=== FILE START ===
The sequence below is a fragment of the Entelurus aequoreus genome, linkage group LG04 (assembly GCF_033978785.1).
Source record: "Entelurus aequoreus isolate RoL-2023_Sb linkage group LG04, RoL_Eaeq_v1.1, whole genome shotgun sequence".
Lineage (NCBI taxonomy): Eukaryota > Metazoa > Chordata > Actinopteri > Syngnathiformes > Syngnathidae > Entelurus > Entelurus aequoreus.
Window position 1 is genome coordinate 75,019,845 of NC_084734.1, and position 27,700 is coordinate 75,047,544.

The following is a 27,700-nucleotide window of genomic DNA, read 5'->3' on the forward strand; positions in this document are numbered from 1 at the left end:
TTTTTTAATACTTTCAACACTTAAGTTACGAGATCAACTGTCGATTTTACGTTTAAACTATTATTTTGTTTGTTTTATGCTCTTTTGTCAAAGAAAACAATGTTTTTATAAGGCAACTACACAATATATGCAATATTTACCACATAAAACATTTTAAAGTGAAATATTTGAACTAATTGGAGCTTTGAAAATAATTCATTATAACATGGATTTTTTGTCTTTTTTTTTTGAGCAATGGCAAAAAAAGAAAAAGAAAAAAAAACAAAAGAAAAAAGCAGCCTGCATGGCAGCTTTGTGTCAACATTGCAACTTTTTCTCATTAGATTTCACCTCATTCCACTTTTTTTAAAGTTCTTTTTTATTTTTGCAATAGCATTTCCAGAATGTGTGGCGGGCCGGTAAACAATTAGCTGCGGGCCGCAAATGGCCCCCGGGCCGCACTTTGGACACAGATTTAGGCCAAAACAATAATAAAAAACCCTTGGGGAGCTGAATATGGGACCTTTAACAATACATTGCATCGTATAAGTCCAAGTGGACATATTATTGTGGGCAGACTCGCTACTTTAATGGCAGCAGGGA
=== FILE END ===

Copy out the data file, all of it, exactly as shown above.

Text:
The sequence below is a fragment of the Entelurus aequoreus genome, linkage group LG04 (assembly GCF_033978785.1).
Source record: "Entelurus aequoreus isolate RoL-2023_Sb linkage group LG04, RoL_Eaeq_v1.1, whole genome shotgun sequence".
Lineage (NCBI taxonomy): Eukaryota > Metazoa > Chordata > Actinopteri > Syngnathiformes > Syngnathidae > Entelurus > Entelurus aequoreus.
Window position 1 is genome coordinate 75,019,845 of NC_084734.1, and position 27,700 is coordinate 75,047,544.

The following is a 27,700-nucleotide window of genomic DNA, read 5'->3' on the forward strand; positions in this document are numbered from 1 at the left end:
TTTTTTAATACTTTCAACACTTAAGTTACGAGATCAACTGTCGATTTTACGTTTAAACTATTATTTTGTTTGTTTTATGCTCTTTTGTCAAAGAAAACAATGTTTTTATAAGGCAACTACACAATATATGCAATATTTACCACATAAAACATTTTAAAGTGAAATATTTGAACTAATTGGAGCTTTGAAAATAATTCATTATAACATGGATTTTTTGTCTTTTTTTTTTGAGCAATGGCAAAAAAAGAAAAAGAAAAAAAAACAAAAGAAAAAAGCAGCCTGCATGGCAGCTTTGTGTCAACATTGCAACTTTTTCTCATTAGATTTCACCTCATTCCACTTTTTTTAAAGTTCTTTTTTATTTTTGCAATAGCATTTCCAGAATGTGTGGCGGGCCGGTAAACAATTAGCTGCGGGCCGCAAATGGCCCCCGGGCCGCACTTTGGACACAGATTTAGGCCAAAACAATAATAAAAAACCCTTGGGGAGCTGAATATGGGACCTTTAACAATACATTGCATCGTATAAGTCCAAGTGGACATATTATTGTGGGCAGACTCGCTACTTTAATGGCAGCAGGGA